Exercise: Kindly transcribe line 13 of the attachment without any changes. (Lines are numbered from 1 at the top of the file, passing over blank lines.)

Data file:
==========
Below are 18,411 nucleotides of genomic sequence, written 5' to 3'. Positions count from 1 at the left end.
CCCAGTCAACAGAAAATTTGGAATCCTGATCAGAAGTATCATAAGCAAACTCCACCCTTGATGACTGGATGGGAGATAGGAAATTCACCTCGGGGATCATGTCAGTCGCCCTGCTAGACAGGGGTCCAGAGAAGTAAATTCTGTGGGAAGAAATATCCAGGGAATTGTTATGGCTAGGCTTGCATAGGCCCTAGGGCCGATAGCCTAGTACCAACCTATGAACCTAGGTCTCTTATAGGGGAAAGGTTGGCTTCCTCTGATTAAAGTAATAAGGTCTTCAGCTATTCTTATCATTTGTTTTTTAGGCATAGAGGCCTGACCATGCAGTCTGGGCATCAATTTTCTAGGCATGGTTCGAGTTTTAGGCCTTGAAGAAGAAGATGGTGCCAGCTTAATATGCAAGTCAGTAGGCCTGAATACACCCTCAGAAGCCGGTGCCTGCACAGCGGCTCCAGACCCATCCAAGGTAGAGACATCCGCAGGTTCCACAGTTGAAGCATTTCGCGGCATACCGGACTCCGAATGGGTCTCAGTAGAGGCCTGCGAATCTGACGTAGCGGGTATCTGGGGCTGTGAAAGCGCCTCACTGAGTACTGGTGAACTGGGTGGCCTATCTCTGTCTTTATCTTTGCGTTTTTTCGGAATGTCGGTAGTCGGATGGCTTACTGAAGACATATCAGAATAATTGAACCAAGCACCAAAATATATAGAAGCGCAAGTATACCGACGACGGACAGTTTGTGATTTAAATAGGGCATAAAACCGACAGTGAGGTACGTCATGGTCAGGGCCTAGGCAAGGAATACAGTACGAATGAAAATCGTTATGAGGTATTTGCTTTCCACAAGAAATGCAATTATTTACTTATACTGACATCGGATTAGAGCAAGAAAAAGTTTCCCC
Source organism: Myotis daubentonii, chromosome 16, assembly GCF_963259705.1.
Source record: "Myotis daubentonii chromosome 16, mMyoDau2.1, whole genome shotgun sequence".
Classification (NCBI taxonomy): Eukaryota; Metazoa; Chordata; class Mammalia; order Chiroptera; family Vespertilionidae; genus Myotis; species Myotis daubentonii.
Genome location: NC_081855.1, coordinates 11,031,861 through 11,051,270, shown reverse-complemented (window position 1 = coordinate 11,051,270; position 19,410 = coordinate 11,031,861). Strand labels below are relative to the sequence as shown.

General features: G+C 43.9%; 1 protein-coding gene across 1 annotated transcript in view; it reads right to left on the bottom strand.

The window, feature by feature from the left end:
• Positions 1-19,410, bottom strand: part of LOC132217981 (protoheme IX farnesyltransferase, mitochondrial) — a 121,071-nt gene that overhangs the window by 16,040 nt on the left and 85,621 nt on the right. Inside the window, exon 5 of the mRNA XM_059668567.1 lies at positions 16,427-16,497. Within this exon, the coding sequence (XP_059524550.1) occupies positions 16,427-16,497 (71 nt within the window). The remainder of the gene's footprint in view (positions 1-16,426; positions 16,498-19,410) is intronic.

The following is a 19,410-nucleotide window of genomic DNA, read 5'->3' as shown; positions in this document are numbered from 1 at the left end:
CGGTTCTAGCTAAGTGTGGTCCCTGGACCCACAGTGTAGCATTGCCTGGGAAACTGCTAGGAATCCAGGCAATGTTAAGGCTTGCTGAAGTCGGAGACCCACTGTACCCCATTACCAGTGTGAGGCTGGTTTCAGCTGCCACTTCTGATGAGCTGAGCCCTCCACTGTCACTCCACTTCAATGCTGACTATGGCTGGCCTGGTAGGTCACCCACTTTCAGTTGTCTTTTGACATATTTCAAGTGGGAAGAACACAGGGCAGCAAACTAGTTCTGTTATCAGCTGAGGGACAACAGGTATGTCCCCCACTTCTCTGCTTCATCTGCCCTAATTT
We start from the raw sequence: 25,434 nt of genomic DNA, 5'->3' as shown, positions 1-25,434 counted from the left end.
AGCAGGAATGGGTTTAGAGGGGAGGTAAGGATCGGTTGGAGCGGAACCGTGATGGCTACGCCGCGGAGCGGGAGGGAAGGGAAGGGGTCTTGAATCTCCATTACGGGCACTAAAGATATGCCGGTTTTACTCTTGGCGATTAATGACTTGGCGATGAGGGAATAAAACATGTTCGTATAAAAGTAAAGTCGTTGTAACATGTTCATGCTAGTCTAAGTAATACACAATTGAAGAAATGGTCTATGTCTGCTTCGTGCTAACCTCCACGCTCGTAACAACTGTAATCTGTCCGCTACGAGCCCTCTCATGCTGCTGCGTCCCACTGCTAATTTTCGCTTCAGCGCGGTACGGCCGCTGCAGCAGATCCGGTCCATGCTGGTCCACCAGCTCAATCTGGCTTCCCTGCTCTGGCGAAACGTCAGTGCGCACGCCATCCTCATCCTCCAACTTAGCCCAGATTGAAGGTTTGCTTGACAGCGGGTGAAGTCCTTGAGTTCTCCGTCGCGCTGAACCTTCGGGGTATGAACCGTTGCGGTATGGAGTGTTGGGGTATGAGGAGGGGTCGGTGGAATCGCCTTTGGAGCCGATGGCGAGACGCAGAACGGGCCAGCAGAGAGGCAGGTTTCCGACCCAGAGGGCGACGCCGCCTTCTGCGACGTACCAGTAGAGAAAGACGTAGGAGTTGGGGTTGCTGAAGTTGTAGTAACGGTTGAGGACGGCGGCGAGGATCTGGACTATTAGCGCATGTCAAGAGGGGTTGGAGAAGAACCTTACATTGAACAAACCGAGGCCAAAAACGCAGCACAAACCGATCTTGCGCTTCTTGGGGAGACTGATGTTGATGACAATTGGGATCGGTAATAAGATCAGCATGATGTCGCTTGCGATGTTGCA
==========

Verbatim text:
AGCAGGAATGGGTTTAGAGGGGAGGTAAGGATCGGTTGGAGCGGAACCGTGATGGCTACGCCGCGGAGCGGGAGGGAAGGGAAGGGGTCTTGAATCTCCATTACGGGCACTAAAGATATGCCGGTTTTACTCTTGGCGATTAATGACTTGGCGATGAGGGAATAAAACATGTTCGTATAAAAGTAAAGTCGTTGTAACATGTTCATGCTAGTCTAAGTAATACACAATTGAAGAAATGGTCTATGTCTGCTTCGTGCTAACCTCCACGCTCGTAACAACTGTAATCTGTCCGCTACGAGCCCTCTCATGCTGCTGCGTCCCACTGCTAATTTTCGCTTCAGCGCGGTACGGCCGCTGCAGCAGATCCGGTCCATGCTGGTCCACCAGCTCAATCTGGCTTCCCTGCTCTGGCGAAACGTCAGTGCGCACGCCATCCTCATCCTCCAACTTAGCCCAGATTGAAGGTTTGCTTGACAGCGGGTGAAGTCCTTGAGTTCTCCGTCGCGCTGAACCTTCGGGGTATGAACCGTTGCGGTATGGAGTGTTGGGGTATGAGGAGGGGTCGGTGGAATCGCCTTTGGAGCCGATGGCGAGACGCAGAACGGGCCAGCAGAGAGGCAGGTTTCCGACCCAGAGGGCGACGCCGCCTTCTGCGACGTACCAGTAGAGAAAGACGTAGGAGTTGGGGTTGCTGAAGTTGTAGTAACGGTTGAGGACGGCGGCGAGGATCTGGACTATTAGCGCATGTCAAGAGGGGTTGGAGAAGAACCTTACATTGAACAAACCGAGGCCAAAAACGCAGCACAAACCGATCTTGCGCTTCTTGGGGAGACTGATGTTGATGACAATTGGGATCGGTAATAAGATCAGCATGATGTCGCTTGCGATGTTGCA